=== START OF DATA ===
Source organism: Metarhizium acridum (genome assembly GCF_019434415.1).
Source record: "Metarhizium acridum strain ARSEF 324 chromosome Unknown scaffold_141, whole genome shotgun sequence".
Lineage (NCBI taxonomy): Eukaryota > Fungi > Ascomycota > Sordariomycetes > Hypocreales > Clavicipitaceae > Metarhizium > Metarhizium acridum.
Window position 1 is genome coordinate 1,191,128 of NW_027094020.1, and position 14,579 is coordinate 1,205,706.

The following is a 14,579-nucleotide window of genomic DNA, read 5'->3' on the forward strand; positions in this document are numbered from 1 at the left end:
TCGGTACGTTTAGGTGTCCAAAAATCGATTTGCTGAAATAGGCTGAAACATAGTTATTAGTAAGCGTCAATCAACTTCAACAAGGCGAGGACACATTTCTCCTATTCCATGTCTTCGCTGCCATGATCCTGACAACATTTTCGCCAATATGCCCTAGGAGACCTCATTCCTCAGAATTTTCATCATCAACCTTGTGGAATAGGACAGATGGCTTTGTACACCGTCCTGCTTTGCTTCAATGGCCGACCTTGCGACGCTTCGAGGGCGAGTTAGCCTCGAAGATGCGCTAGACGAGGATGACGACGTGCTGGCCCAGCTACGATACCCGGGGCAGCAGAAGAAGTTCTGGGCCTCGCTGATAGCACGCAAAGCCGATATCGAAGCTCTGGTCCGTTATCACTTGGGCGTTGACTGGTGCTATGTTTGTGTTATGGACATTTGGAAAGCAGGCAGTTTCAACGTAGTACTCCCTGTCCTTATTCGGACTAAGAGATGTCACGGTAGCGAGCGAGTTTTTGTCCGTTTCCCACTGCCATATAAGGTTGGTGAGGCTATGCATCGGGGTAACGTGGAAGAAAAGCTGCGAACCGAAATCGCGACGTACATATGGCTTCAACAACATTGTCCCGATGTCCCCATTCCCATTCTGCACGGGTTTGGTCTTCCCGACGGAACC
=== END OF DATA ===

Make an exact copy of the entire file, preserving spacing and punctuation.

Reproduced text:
Source organism: Metarhizium acridum (genome assembly GCF_019434415.1).
Source record: "Metarhizium acridum strain ARSEF 324 chromosome Unknown scaffold_141, whole genome shotgun sequence".
Lineage (NCBI taxonomy): Eukaryota > Fungi > Ascomycota > Sordariomycetes > Hypocreales > Clavicipitaceae > Metarhizium > Metarhizium acridum.
Window position 1 is genome coordinate 1,191,128 of NW_027094020.1, and position 14,579 is coordinate 1,205,706.

The following is a 14,579-nucleotide window of genomic DNA, read 5'->3' on the forward strand; positions in this document are numbered from 1 at the left end:
TCGGTACGTTTAGGTGTCCAAAAATCGATTTGCTGAAATAGGCTGAAACATAGTTATTAGTAAGCGTCAATCAACTTCAACAAGGCGAGGACACATTTCTCCTATTCCATGTCTTCGCTGCCATGATCCTGACAACATTTTCGCCAATATGCCCTAGGAGACCTCATTCCTCAGAATTTTCATCATCAACCTTGTGGAATAGGACAGATGGCTTTGTACACCGTCCTGCTTTGCTTCAATGGCCGACCTTGCGACGCTTCGAGGGCGAGTTAGCCTCGAAGATGCGCTAGACGAGGATGACGACGTGCTGGCCCAGCTACGATACCCGGGGCAGCAGAAGAAGTTCTGGGCCTCGCTGATAGCACGCAAAGCCGATATCGAAGCTCTGGTCCGTTATCACTTGGGCGTTGACTGGTGCTATGTTTGTGTTATGGACATTTGGAAAGCAGGCAGTTTCAACGTAGTACTCCCTGTCCTTATTCGGACTAAGAGATGTCACGGTAGCGAGCGAGTTTTTGTCCGTTTCCCACTGCCATATAAGGTTGGTGAGGCTATGCATCGGGGTAACGTGGAAGAAAAGCTGCGAACCGAAATCGCGACGTACATATGGCTTCAACAACATTGTCCCGATGTCCCCATTCCCATTCTGCACGGGTTTGGTCTTCCCGACGGAACC